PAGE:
I got a copy of Flor Tarriela’s latest book Weedibles, Weedicinals Plus Edible Flowers and More published by Department of Agriculture (DA)’s Agricultural Training Institute. This is in support of the agency’s Plant, Plant, Plant Program – the flagship pandemic recovery response to address long-term food security and prosperity. The book resonated with me as it is strongly aligned with my personal advocacy of sustainability when it comes to food and homemaking.
My takeaway in reading the book is the concept of creating your own “Garden of Life” – or “Hardin ng Buhay” in Tagalog – where you essentially have in your garden two classifications: the first would be for your kitchen, or as the book aptly describes it as weedibles (those that you can eat); and second, your botika garden, which is described as weedicinals (or those that have medicinal properties).
I thought it was an amazing way to classify the many plants and weeds we have, considering DA Secretary William Dar mentioned that with a diversity of 14,000 species, our Philippine flora is said to represent 5-percent of the world’s flora.
Damong Maria is known for its anti-fungal, anti-bacterial, anti-parasitic and anti-inflammatory properties.
In terms of maintenance, there is not much effort needed in taking care of the weedibles and weedicinals as they are technically weeds – or plants that have grown at the wrong place. Weeds grow everywhere and you would have for yourself and your family an added source of ingredients for food and for treating aches and pains. The health benefits, not to mention the ease of access, just cannot be ignored.
In fact, a plant can be both a weedible and a weedicinal, too.
Here are a few examples of weedibles that can comprise your kitchen garden:
1. Borbotak. Called painter’s brush weed. Stir fry the leaves and add to your omelettes.
2. Kolitis. Also called amaranth or Chinese spinach. It can be used for dishes like sinigang. Known as an immune booster, it can be prepared and served as tea. It is also rich in vitamins B and C, among others.
3. Pancit Pancitan. Peperomia. We literally discovered this weed growing alongside another plant in the same pot; pancit pancitan is known to treat gout. Use this when you make salad. Also good to top your omelettes with this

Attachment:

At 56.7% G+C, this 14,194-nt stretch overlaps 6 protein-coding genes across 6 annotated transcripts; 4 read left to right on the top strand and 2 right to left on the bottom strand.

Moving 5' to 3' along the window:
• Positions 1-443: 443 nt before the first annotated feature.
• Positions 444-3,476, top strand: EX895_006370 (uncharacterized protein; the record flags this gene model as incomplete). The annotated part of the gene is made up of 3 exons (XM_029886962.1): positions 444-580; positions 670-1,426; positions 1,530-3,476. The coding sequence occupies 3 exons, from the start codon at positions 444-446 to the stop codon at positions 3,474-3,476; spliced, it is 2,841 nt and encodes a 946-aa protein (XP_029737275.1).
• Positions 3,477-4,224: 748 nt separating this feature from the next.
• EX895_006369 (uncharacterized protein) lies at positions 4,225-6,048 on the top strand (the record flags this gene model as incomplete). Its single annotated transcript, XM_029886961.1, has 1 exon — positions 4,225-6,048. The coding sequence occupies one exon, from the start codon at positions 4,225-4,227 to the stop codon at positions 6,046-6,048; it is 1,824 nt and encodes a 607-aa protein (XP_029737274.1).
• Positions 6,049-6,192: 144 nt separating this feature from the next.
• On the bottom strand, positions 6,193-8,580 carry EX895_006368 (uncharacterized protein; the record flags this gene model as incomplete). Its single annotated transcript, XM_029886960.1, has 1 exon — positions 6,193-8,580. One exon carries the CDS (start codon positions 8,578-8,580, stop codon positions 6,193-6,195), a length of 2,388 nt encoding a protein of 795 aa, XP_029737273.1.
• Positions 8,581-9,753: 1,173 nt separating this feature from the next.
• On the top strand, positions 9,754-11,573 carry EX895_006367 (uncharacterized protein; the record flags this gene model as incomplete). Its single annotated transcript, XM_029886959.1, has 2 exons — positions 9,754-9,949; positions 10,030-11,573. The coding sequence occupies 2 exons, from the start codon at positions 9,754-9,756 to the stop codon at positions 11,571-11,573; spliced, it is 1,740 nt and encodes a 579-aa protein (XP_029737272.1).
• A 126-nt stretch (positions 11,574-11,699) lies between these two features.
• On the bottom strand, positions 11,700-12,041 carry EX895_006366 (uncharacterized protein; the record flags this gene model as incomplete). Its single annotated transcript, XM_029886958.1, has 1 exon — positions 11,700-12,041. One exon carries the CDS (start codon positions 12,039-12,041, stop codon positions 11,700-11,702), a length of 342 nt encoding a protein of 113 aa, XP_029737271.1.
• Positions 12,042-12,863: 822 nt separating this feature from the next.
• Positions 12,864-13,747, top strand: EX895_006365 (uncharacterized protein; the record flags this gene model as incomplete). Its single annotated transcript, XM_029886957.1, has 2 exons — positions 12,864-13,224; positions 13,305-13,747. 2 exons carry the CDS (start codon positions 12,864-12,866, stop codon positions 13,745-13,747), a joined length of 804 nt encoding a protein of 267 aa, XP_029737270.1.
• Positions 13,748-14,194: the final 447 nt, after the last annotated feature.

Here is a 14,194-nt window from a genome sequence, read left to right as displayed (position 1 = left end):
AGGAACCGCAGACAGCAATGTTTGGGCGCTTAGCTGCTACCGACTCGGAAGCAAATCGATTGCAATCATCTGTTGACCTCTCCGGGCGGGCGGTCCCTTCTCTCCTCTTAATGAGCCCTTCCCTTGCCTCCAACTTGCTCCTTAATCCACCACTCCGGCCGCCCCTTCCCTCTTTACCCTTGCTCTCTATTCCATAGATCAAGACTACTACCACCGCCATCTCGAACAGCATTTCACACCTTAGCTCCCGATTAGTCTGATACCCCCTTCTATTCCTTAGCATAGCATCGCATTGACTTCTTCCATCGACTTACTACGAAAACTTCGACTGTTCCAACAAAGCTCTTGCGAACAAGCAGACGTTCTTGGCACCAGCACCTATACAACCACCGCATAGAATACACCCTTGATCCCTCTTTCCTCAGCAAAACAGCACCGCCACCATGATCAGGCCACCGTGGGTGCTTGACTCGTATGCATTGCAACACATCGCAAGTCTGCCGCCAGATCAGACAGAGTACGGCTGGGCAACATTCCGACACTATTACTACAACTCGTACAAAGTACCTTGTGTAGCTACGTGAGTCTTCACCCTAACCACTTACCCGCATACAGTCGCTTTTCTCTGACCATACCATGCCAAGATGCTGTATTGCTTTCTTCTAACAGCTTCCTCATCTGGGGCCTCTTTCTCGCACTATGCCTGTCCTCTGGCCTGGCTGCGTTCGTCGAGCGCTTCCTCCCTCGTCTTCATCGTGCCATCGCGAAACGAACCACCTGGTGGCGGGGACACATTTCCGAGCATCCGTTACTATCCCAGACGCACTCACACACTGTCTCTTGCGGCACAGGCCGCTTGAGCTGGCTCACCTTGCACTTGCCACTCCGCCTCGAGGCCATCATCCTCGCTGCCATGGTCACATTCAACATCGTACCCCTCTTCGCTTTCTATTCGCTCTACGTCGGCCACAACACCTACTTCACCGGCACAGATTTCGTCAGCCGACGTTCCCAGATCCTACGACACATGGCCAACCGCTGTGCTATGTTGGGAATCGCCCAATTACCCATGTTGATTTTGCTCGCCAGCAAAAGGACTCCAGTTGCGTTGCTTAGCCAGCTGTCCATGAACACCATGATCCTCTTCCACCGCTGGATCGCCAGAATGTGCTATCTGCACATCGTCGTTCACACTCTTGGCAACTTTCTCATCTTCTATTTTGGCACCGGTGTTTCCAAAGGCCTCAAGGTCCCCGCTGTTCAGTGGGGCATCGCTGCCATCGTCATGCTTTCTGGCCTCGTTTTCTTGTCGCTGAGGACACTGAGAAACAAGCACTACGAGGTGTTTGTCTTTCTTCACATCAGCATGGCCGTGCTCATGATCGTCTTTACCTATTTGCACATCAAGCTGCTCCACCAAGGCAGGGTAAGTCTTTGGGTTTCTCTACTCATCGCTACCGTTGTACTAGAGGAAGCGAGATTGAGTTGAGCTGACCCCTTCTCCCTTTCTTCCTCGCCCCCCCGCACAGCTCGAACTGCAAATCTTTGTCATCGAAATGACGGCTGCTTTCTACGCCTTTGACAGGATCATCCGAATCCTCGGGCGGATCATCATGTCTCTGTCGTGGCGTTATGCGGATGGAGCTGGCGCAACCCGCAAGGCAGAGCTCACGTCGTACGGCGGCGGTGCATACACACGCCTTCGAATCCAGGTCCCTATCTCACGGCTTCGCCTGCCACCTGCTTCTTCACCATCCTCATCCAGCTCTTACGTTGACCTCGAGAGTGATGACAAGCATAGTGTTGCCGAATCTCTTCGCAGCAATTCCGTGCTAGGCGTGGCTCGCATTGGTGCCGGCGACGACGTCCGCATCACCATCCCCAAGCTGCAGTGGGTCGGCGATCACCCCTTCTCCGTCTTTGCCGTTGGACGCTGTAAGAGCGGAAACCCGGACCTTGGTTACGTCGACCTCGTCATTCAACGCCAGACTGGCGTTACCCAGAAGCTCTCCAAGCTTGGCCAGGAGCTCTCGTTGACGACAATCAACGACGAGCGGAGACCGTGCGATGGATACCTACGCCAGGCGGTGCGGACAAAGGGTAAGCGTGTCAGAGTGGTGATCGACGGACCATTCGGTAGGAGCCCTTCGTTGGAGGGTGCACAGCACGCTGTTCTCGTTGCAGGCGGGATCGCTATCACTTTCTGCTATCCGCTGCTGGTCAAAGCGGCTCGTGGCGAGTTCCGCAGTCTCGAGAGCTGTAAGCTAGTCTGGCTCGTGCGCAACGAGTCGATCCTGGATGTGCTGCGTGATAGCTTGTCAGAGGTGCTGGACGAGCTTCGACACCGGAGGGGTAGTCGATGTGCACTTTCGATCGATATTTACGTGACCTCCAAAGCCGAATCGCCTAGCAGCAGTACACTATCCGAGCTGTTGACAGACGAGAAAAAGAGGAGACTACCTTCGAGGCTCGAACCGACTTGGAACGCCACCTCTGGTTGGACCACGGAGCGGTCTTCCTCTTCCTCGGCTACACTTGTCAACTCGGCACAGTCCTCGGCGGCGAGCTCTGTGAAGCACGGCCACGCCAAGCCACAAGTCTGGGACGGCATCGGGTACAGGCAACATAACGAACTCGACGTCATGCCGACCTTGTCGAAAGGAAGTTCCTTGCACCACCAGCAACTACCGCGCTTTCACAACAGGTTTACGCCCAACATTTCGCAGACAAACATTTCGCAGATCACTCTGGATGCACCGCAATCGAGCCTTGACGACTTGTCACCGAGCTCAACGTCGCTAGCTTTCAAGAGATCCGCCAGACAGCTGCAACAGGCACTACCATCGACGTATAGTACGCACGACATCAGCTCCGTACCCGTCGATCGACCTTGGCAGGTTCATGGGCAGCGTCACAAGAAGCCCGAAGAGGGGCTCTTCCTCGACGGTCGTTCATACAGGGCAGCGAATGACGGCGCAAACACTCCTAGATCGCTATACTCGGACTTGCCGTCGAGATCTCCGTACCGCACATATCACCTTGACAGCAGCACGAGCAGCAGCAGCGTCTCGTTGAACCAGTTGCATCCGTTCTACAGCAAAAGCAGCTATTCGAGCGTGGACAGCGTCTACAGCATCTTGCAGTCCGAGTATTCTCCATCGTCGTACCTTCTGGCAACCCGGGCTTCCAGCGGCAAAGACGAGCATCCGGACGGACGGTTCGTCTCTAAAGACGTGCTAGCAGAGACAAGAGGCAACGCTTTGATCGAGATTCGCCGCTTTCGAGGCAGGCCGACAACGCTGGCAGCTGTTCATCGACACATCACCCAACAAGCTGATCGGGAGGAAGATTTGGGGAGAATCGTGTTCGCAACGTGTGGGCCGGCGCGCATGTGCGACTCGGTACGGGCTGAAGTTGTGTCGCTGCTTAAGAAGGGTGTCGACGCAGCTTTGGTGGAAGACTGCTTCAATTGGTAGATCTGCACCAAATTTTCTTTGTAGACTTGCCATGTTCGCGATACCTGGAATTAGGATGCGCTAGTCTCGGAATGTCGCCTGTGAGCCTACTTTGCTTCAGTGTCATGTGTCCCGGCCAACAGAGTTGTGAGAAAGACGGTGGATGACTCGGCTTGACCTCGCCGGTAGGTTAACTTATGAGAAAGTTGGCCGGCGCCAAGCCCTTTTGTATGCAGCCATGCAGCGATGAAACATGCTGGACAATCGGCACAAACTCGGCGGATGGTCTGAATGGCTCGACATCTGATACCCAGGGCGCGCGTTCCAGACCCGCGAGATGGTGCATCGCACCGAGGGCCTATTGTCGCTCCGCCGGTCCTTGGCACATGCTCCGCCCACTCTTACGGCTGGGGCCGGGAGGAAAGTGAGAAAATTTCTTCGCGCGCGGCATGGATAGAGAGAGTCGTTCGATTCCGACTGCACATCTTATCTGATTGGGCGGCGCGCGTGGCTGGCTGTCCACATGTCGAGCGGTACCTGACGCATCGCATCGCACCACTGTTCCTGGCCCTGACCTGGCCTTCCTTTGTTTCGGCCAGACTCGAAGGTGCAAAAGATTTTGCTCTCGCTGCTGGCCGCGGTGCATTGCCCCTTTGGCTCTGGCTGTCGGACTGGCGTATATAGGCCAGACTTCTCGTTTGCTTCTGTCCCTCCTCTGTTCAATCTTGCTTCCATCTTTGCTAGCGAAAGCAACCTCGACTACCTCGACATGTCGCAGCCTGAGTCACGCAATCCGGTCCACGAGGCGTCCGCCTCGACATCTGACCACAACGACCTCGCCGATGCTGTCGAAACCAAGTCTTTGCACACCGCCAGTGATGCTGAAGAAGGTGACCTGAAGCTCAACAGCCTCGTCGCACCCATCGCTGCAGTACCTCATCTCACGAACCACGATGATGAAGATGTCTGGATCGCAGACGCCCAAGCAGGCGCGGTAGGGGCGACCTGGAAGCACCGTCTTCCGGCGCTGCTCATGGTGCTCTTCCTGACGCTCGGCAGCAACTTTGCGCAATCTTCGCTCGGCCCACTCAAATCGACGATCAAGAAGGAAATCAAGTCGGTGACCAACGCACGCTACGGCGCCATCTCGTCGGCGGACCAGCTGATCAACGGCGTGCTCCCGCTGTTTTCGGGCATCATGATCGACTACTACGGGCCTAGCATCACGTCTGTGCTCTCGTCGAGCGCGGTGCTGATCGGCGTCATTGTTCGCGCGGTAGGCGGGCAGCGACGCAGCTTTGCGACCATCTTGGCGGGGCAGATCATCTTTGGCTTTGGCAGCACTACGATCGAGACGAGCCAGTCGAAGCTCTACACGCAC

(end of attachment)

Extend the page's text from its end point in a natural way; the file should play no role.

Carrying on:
4. Takipkuhol. Both a weedible and a weedicinal, takipkuhol (gotu kola) is also known as herb of longevity and a memory enhancer, and can be used for culinary (leaves used for salad or tempura) and medicinal purposes (leaves steeped as tea).
5. Talinum. Jewels of Opar. Also known as Japanese ginseng. We use this in sinigang instead of kangkong. This is rich in vitamin C.
Now here are a few examples of weedicinals for your botika garden:
1. Balbas Pusa. Or cat’s whiskers. It helps those with hypertension, high cholesterol and sugar levels. Steep the leaves in hot water and drink as tea.
2. Damong Maria. Chinese honeysuckle. Has anti-fungal, anti-bacterial, anti-parasitic and anti-inflammatory properties. Juice of leaves can be used for cuts and wounds.
3. Tawa Tawa. Snake weed. A popular treatment for those with dengue (works all the time). Boil the plant until soft, strain, and drink as tea once cooled.
4. Sambong. Known as a diuretic and can help aid those with kidney issues. In my husband’s case, he did not experience any gout attacks as soon as he developed the habit of taking sambong tea in the evening.
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For those who are looking at incorporating more plant-based dishes in their diet, this is also a good place to start.
Our country is rich in natural resources and there are so many ways to eat healthy, sustainably and at a price that does not hurt our pocket. Given what we have, I share the advocacy of the book’s author – no Filipino should be hungry.
For those interested, limited copies are available for free at ATI in Diliman, Quezon City.
The author may be reached at [email protected] or follow her at Instagram @kaycalpolugtu and @aplateofbahaykubo.